“…next on BuzzGraphs, 23 Minor League Contracts you NEED to see before your team’s GM dies…”

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      • JSprech says:

        Fair enough, point taken.

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      • LaLoosh says:

        I didn’t get that feeling.

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  4. Dauber says:

    Oh, Weezer. At least Doc Gooden had drugs to blame.

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  5. Matt Wolf says:

    The Brewer’s believe that a “healthy” contract year from A-Ram and a full year of a nonsuspend Ryan Braun, serve to replace a “star” free agent signing. Further more, the strong finish to the pitching season has the front office feeling optimistic about their pitching, although they are likely to add one or two veterans for the pen. In addition they believe a full season of Scooter Gennet over Rickie Weeks and Kris Davis’s will also add value. I strongly believe there are question marks, but Reynolds will hit a lot HR’s in Miller Park. This team will surprise A LOT of people. Trust me!

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    • Longfellow says:

      Yeah, I think they can finish around .500. However, with the state of their farm system and their small budget, they need to either sell or go for it. Staying stagnant is doing nothing for them.

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    • Forrest Gumption says:

      I agree they have potential, but they really should be grabbing Ubaldo or Garza to bolster the rotation.

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      • oh Hal says:

        That probably means cutting loose guys that will pitch for other teams or putting guys who have always been starters into the bullpen. Then there’s a pretty good chance of having the pitchers who got thrown away performing close to or as well as guys like Garza. They’ve got about 7 starters ready to go. Spending on very expensive replacements doesn’t make much sense.

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  6. Robert J. Baumann says:

    As a Brewers fan, for me, the question becomes whether moving guys like Lohse and A-Ram (even for probably modest returns) will hurt 2014 attendance significantly. Brewers fans have shown in recent years that they will show up to see a team that has the potential to be .500 (2.5 million in 2013 for an average 31k/game), which maybe helps build funds for the future. I don’t know.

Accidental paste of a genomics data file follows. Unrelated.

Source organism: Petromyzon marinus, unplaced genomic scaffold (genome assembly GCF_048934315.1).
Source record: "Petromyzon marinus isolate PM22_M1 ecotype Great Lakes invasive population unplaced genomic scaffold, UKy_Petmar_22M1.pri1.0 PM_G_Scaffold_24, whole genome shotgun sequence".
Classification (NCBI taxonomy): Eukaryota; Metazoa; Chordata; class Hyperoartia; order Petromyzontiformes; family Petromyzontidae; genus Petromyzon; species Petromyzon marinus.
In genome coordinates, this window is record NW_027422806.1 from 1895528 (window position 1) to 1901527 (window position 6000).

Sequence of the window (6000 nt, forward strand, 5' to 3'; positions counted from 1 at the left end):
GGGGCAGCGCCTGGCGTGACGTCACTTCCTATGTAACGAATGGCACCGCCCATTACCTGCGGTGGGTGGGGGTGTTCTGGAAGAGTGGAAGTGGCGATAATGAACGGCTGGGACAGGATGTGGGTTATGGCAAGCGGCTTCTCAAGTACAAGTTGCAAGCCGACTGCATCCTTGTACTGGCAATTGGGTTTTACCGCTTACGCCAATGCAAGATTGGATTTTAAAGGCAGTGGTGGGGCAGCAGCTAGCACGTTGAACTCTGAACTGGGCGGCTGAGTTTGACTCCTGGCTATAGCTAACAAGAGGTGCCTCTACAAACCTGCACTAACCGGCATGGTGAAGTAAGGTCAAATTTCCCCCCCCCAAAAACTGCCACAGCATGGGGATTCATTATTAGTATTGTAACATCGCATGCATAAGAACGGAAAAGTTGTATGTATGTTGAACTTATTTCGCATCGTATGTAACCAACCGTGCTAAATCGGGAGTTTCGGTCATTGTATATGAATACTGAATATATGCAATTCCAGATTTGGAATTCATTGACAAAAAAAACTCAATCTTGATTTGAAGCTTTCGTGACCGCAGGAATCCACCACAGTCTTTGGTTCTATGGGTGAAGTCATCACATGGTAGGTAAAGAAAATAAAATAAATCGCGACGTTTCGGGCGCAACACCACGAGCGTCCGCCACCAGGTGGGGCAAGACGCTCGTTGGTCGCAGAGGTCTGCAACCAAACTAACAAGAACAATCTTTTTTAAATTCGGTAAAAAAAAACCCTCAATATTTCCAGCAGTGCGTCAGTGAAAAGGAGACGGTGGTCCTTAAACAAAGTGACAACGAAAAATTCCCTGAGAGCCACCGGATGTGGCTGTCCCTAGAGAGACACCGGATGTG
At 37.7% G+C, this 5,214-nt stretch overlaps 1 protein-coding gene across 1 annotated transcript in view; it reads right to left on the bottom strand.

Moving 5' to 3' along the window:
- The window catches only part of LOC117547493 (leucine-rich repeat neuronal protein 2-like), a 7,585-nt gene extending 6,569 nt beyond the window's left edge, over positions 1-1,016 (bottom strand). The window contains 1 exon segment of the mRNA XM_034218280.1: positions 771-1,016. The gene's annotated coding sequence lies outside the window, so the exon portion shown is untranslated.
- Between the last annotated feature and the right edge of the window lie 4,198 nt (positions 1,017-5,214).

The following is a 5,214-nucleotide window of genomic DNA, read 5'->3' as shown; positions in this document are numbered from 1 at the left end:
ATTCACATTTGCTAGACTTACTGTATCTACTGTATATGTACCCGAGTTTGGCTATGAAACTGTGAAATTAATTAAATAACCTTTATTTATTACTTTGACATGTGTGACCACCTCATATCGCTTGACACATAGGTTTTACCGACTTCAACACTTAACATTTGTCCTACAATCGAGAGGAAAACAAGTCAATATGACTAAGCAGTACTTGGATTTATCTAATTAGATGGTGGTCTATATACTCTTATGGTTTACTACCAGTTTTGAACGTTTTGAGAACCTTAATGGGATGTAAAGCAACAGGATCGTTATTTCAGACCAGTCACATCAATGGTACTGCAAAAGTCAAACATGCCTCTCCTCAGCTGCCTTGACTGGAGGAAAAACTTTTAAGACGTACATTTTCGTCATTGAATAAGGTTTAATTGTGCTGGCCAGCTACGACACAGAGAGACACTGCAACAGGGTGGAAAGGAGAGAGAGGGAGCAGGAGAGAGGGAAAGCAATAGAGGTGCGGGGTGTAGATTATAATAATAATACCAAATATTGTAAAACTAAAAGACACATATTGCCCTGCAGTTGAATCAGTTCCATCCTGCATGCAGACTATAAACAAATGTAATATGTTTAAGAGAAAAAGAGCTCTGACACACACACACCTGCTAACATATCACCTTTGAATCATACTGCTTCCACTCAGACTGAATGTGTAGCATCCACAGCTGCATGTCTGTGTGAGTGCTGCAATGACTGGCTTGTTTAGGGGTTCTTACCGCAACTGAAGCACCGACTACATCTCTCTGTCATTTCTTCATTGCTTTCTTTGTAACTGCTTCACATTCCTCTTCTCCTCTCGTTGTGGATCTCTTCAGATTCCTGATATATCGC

The salaries of Ramirez ($4 buyout), Weeks (likely not to have option vest), Gallardo, and Gorzellany coming off the books after 2014, only Marco Estrada due for a significant raise via arbitration, and a slew of their current players earning ~$500k, the Brewers should have < $50M designated for 2015. Ostensibly, this would give them ~$40M to play with.

    Perhaps it would be better to get a jump start on adding some [risky] upside to the farm by trading Lohse and Ramirez, but either way, it seems like they are biding their time in 2014 and could be looking to strike big in 2015, when they will still have the core of Braun, Gomez, Lucroy, and Segura together for at least two more years before Gomez is a FA after 2016.

    This is boring right now, but it will probably get a lot more interesting at the 2014 trade deadline. Not to say that we should trust Doug Melvin…

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    • Mike Petriello says:

      Is Kyle Lohse really drawing fans?

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      • Forrest Gumption says:

        If you are going to watch a baseball game specifically to see Kyle Lohse play, then you have really low standards of being entertained.

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      • jfree says:

        Blame that on Fangraphs. The Corey Kluber Society has completely sucked the oxygen out of any alternative for all baseball fans of German ethnicity who like beer. And Milwaukee just doesn’t have that many Nomlakis

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      • wscaddie56 says:

        No but having a solid starter will help the brewers be around .500. The fans in Milwaukee/Wisconsin will past to see a decent club and with our TV contract likely being the worst in baseball attendance is very important.

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  7. Chickensoup says:

    I guess the question i have to ask the writer is this, what kind of return do you think the Brewers are going to get for the players they should be dumping salary on? Honestly ask yourself, do you think they would get a prospect to break even their abysmal top 10 for Ramirez at this point? Is Weeks even tradable? Would Gallardo garner any trade talk?

    It’s nice in theory to dump salary when you are not winning and another thing entirely to actually do it and get an acceptable return. There needs to be another team who can take on the salary and is willing to give up a player you are at least somewhat interested in to make a trade. Most of what Milwaukee would want to trade away are coming off bad/injury plagued years. Their tradable pieces are Lucroy, Gomez, Segura, and Braun with a few cost controlled pitchers thrown in.